The major suppliers of hardwood chips to South East Asia include Vietnam, Australia, Thailand, Indonesia, South Africa, Brazil and Chile. To date, aggregate chip supply from these regions has been able to satisfy the rapid growth in demand over the past 10 years. However, future export availability from several key regions is increasingly uncertain owing to a combination of declining yields, changing government legislation, and the increased incidence of pest, fire and disease. Supply risks being further undermined by the historic poor rates of return on offer through plantation management; in Australia, record harvests are not being matched by replanting, as the better economic returns on offer from cultivating other crops is incentivising large areas of the planation resource to be restored to arable farming.
Export availability may also be constrained by investment in new pulp capacity in Latin America (Chile & Uruguay), Vietnam and Laos. In Indonesia, the recent start-up of APP’s OKI Pulp & Paper Mills in Sumatra puts further strain on the region’s limited pulpwood supplies, particularly after huge areas of Indonesian plantations were lost to fire in 2015. The catastrophic impact has prompted a radical change in forest management legislation, and the Indonesian government has recently established a Peatland Restoration Agency (BRG) which has a five year plan to restore the peatland ecosystem covering 2 million hectares across Riau, Jambi, South Sumatra, Kalimantan and Papua. Given that over 50% of pulpwood plantations are on peatlands, this has already prompted significant confusion about short term harvest volumes. It seems certain to undermine pulpwood supply in the future as the major plantation owners are forced to relocate to degraded and unproductive mineral soils.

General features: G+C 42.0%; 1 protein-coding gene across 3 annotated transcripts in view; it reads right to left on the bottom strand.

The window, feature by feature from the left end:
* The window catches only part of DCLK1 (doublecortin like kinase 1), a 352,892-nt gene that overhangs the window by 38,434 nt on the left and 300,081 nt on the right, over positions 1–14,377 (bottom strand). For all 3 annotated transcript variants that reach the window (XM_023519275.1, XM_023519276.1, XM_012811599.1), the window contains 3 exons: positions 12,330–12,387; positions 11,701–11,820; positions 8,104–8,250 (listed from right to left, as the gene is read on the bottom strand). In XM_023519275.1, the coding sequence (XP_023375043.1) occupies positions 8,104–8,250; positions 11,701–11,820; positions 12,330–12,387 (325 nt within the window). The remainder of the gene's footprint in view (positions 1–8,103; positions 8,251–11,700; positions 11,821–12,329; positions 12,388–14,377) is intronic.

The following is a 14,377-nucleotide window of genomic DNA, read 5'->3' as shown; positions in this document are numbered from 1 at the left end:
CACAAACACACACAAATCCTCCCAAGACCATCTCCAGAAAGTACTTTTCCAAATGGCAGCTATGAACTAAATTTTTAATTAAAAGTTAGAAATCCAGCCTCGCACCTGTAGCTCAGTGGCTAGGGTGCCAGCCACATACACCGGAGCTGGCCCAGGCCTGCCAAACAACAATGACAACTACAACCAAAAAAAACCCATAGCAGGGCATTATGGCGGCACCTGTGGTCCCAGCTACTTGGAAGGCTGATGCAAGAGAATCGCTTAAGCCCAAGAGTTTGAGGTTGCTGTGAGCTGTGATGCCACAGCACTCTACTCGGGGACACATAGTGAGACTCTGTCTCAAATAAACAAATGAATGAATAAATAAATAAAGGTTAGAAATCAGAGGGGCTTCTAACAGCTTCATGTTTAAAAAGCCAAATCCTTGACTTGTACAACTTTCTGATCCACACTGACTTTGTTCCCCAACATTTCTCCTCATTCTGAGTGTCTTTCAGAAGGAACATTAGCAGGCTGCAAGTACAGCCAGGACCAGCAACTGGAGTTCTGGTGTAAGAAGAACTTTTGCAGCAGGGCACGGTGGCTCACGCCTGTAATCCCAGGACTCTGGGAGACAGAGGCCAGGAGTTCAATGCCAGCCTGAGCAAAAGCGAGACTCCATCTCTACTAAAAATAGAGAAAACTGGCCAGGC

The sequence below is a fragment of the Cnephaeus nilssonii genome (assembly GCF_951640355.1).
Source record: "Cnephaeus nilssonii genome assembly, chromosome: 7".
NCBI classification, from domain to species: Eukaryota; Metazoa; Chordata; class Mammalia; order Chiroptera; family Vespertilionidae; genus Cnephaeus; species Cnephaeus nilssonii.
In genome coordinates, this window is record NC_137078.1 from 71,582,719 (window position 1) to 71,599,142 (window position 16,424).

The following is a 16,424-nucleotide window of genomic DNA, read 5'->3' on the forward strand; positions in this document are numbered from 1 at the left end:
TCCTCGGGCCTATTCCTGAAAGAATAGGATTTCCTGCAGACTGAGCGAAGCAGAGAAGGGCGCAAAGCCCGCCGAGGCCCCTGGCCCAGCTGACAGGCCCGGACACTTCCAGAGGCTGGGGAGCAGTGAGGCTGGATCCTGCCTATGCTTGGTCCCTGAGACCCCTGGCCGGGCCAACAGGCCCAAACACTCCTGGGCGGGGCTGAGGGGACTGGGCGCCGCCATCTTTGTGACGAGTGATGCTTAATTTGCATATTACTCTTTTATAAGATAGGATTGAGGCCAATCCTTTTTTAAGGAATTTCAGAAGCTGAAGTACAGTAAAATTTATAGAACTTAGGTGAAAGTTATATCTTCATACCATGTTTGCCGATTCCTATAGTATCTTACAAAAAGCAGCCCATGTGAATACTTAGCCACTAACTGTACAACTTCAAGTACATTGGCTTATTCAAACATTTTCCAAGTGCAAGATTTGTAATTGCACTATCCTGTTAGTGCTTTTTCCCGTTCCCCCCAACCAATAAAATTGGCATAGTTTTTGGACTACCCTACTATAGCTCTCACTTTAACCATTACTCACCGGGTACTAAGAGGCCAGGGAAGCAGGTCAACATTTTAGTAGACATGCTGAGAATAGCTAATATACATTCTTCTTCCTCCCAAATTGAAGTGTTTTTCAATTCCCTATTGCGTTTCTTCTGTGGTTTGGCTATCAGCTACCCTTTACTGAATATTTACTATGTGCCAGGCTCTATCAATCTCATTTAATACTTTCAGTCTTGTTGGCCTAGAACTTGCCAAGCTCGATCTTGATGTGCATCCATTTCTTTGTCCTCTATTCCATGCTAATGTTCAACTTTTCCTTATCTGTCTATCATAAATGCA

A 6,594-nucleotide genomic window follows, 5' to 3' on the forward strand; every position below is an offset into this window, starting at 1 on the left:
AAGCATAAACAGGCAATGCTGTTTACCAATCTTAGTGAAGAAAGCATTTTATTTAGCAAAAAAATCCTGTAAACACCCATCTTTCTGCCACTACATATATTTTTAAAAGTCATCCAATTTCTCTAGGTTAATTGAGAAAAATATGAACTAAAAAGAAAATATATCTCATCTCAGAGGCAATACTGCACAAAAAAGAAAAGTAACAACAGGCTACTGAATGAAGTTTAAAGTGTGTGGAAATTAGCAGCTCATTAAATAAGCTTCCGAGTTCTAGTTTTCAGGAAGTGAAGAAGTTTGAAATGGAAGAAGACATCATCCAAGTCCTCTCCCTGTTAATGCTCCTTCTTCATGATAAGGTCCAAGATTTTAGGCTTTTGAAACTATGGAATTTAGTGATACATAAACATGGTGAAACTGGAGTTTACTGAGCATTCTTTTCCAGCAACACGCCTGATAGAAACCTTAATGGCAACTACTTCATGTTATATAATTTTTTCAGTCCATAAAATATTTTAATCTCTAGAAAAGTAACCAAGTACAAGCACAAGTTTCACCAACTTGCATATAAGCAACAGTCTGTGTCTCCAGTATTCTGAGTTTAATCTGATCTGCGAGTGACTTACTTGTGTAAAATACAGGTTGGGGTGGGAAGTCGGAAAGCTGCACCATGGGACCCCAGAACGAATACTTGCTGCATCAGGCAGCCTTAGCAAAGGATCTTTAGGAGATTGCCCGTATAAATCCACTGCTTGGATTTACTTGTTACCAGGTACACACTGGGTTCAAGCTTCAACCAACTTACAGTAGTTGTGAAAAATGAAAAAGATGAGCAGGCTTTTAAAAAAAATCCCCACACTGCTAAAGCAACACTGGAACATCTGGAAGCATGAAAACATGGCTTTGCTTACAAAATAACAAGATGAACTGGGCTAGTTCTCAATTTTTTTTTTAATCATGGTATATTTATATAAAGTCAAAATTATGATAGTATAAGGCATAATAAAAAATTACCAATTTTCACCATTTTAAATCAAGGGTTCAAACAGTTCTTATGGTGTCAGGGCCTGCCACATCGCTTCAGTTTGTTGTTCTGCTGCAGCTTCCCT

An extreme scenario could see a significant reduction in Indonesian BHKP exports, which are currently running at around 4 million t/y, and could rise to 5 million tonnes through 2018 assuming the OKI mill maintains is current operating rate.
Even if Indonesian pulp capacity is fully utilised, these wood supply issues and those affecting other countries will undoubtedly inflate production costs across the Asia Pacific region as a whole.